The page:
Record Display for the EPA National Library Catalog


Main Title Analysis of photochemical oxidant and particulate pollution patterns in New England using remote sensing data.
Author Bowley, Clinton J. ; Horowitz, Joseph L. ; Barnes., James C. ;
CORP Author Environmental Research and Technology, Inc., Concord, Mass.;Environmental Protection Agency, Boston, Mass. Region I.
Publisher Environmental Protection Agency, Region I, Air Branch,
Year Published 1977
Report Number EPA-901/9-77-002; PB 268 996; ERT-P-2273; EPA-68-02-2533
Stock Number PB-268 996
OCLC Number 703856294
Subjects Air--Pollution--Research--New England ; Photochemical oxidants--Analysis
Additional Subjects Remote sensing ; Particles ; Oxidizers ; Artificial satellites ; Ozone ; Sulfates ; Meteorology ; Monitoring ; Photochemistry ; Sampling ; Data analysis ; Concentration(Composition) ; Dust ; Air pollution sampling ; Path of pollutants ; New England
Internet Access
Description Access URL
Library Call Number Additional Info Location Last
EKBD  EPA-901/9-77-002 Research Triangle Park Library/RTP, NC 02/28/2011
NTIS  PB-268 996 Some EPA libraries have a fiche copy filed under the call number shown. 07/26/2022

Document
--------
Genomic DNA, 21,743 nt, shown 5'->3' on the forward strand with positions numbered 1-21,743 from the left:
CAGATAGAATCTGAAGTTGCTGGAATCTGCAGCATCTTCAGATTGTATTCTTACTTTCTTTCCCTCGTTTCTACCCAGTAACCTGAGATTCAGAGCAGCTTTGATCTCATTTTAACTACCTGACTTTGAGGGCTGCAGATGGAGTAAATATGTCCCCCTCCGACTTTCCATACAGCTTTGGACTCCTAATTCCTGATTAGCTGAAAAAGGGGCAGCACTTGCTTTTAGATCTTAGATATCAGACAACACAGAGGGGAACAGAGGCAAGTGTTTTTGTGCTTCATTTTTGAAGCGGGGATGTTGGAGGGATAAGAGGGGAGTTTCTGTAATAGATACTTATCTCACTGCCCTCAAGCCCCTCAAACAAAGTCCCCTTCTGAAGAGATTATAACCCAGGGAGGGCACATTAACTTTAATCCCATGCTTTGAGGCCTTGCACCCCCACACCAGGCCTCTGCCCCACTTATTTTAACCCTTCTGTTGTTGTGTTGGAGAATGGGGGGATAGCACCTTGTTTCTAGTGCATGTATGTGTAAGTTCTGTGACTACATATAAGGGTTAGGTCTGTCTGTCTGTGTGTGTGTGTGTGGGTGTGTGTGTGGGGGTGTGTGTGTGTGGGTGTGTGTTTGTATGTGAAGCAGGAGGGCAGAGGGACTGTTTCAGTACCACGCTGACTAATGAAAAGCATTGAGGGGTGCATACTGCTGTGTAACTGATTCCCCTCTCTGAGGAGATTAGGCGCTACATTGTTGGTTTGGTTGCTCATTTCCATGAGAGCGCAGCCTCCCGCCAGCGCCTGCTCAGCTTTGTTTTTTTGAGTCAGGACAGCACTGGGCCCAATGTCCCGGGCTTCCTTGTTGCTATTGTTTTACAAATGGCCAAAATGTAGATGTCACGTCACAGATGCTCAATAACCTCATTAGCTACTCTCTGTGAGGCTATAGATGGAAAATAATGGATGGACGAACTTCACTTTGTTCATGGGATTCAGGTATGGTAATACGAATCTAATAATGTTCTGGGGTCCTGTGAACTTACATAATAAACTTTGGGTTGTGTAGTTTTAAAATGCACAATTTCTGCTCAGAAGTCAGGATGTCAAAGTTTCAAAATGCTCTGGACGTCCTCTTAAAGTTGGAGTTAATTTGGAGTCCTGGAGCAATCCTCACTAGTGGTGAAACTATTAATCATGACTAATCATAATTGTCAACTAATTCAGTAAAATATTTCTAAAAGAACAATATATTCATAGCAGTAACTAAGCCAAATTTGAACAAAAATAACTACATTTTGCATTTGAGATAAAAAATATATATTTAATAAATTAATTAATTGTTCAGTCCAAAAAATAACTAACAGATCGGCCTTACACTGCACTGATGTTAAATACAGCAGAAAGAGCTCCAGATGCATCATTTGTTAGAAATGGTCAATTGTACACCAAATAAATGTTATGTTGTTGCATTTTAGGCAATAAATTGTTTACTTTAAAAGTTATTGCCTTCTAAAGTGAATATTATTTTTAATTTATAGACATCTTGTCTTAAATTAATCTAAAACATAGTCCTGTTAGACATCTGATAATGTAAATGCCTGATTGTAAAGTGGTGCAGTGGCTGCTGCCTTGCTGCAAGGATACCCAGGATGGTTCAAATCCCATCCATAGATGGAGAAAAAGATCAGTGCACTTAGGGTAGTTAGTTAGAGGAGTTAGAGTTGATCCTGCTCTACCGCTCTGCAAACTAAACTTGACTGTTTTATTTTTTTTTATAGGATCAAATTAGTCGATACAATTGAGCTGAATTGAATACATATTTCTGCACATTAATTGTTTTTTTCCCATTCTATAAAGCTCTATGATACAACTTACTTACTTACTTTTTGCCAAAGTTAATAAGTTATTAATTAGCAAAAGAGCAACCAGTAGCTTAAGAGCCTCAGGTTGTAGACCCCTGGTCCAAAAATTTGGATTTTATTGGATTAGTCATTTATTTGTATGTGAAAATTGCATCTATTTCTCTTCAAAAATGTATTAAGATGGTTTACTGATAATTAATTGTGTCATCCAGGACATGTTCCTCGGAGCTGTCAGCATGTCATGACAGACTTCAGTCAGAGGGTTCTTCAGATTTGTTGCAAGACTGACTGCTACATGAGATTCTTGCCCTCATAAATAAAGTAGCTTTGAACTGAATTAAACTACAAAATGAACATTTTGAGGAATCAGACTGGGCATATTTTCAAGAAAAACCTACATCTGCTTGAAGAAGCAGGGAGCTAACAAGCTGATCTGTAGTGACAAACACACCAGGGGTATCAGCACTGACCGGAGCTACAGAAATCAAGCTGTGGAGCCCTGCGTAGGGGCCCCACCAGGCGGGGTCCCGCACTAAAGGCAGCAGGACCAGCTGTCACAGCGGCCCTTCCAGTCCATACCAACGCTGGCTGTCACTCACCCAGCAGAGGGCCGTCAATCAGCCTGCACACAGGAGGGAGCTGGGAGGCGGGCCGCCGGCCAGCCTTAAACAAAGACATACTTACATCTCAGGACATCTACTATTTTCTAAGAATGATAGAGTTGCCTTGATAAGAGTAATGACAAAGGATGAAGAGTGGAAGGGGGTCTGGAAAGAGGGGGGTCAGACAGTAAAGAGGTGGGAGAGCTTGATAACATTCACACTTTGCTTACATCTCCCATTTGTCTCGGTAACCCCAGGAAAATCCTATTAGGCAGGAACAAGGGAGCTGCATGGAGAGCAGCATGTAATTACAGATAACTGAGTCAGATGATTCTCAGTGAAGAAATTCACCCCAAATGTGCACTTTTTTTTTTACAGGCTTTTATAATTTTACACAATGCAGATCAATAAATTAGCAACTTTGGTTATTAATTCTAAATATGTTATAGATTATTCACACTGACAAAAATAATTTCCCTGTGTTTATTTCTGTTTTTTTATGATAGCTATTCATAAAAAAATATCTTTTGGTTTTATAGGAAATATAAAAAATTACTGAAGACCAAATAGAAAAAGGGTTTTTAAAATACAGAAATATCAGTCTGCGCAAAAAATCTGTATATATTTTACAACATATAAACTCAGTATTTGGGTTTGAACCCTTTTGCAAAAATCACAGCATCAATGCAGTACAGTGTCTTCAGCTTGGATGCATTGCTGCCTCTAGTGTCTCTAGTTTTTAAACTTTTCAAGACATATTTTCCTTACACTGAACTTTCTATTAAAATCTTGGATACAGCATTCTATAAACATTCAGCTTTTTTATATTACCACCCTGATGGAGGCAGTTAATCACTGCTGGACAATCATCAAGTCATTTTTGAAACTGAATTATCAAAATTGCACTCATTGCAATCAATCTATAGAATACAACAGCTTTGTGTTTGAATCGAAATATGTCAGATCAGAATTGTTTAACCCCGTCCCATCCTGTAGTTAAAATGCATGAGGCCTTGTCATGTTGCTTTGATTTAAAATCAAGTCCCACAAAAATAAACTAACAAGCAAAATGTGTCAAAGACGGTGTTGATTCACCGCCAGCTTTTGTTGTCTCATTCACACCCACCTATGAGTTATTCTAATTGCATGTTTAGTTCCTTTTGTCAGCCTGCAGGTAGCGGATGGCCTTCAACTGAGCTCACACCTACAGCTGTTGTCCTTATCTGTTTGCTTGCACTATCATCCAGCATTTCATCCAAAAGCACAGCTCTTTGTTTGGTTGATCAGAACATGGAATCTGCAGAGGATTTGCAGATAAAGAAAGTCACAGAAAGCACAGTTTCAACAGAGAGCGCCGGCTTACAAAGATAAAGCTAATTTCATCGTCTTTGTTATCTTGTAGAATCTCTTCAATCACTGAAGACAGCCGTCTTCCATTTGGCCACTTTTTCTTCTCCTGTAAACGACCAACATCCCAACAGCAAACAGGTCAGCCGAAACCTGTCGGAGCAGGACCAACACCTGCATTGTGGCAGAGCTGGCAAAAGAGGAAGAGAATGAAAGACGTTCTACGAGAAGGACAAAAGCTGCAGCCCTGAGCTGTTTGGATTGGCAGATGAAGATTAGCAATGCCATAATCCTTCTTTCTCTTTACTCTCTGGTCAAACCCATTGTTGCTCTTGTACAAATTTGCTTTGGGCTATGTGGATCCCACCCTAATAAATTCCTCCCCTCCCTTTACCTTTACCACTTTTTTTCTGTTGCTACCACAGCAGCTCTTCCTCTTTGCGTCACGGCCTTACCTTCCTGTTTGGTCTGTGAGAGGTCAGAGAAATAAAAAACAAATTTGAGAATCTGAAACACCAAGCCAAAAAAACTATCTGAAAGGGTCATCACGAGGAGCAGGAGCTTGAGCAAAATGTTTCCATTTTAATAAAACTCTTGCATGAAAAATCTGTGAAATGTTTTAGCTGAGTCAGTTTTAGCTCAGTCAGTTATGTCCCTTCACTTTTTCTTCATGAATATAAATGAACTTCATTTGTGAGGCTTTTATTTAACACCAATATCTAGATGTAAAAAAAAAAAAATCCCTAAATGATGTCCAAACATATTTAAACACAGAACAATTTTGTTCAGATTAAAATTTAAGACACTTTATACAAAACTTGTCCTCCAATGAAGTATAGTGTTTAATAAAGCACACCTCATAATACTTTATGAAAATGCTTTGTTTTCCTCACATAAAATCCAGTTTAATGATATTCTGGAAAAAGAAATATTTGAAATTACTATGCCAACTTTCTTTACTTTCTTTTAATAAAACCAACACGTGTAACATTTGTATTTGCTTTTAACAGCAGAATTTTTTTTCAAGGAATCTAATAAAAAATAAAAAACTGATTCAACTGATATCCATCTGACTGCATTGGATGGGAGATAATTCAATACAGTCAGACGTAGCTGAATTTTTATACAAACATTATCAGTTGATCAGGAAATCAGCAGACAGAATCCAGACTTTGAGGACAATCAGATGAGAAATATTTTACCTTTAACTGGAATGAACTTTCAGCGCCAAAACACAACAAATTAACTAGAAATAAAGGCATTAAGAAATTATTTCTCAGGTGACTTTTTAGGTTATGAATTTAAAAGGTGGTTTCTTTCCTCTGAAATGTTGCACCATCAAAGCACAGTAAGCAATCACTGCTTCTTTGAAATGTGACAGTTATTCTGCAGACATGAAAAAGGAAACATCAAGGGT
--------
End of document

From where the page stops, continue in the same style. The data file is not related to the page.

Collation x, 43 p. : ill., maps ; 28 cm.
Imagery from earth surveillance satellites is examined to assess the potential usefulness of satellite data for monitoring air pollutant patterns and defining the associated meteorological conditions in southern New England. Three high ozone situations, one high total suspended particulate episode and one high sulfate episode are studied. Imagery from one or more of the following satellite systems: Landsat, NOAA/VHRR, GOES, and DMSP, ranging from the visible to the thermal infrared portions of the spectrum, are visually interpreted for each case. Because of the limited data sample, it is difficult to derive firm conclusions for particular imagery types or specified pollutants. Nevertheless, the results of the study indicate that there is a good correlation between certain types of high pollutant load (including ozone and sulfates) and haze and smoke, with accompanying reductions in visibility. There is good evidence that satellite imagery can display differences in reflectance (visible) or temperature (thermal infrared) due to some combination of haze, smoke and atmospheric pollutant load, on a regional basis. The greatest promise was shown by the DMSP thermal infrared imagery in application to high sulfate situations.
Project officer: Mr. Valentine J. Descamps. Prepared by Environmental Research & Technology, Inc. June 1977. Final report. Includes bibliographical references (p. 43) EPA-901-9-77-002. PB 268 996.